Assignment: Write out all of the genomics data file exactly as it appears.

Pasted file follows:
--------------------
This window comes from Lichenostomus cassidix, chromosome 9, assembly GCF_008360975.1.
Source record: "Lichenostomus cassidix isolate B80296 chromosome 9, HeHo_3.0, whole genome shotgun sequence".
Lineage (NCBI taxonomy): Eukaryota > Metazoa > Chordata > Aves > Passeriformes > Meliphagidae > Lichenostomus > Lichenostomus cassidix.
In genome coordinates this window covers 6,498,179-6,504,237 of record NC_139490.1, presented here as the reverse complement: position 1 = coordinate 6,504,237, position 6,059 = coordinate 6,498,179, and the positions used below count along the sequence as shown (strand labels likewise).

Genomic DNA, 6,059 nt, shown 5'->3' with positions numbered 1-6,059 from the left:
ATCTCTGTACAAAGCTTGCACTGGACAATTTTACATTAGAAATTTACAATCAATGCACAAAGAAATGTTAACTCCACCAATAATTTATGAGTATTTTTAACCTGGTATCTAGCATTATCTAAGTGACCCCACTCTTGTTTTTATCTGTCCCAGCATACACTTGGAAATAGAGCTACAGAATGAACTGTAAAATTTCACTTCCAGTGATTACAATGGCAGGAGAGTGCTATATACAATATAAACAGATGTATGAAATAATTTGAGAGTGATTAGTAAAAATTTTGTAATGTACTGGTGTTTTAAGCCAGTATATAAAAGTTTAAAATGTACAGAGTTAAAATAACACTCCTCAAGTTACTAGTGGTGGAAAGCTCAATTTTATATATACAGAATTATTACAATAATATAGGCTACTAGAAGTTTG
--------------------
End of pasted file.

This window comes from Lichenostomus cassidix, chromosome 9, assembly GCF_008360975.1.
Source record: "Lichenostomus cassidix isolate B80296 chromosome 9, HeHo_3.0, whole genome shotgun sequence".
Lineage (NCBI taxonomy): Eukaryota > Metazoa > Chordata > Aves > Passeriformes > Meliphagidae > Lichenostomus > Lichenostomus cassidix.
In genome coordinates this window covers 6,498,179-6,504,237 of record NC_139490.1, presented here as the reverse complement: position 1 = coordinate 6,504,237, position 6,059 = coordinate 6,498,179, and the positions used below count along the sequence as shown (strand labels likewise).

Genomic DNA, 6,059 nt, shown 5'->3' with positions numbered 1-6,059 from the left:
ATCTCTGTACAAAGCTTGCACTGGACAATTTTACATTAGAAATTTACAATCAATGCACAAAGAAATGTTAACTCCACCAATAATTTATGAGTATTTTTAACCTGGTATCTAGCATTATCTAAGTGACCCCACTCTTGTTTTTATCTGTCCCAGCATACACTTGGAAATAGAGCTACAGAATGAACTGTAAAATTTCACTTCCAGTGATTACAATGGCAGGAGAGTGCTATATACAATATAAACAGATGTATGAAATAATTTGAGAGTGATTAGTAAAAATTTTGTAATGTACTGGTGTTTTAAGCCAGTATATAAAAGTTTAAAATGTACAGAGTTAAAATAACACTCCTCAAGTTACTAGTGGTGGAAAGCTCAATTTTATATATACAGAATTATTACAATAATATAGGCTACTAGAAGTTTG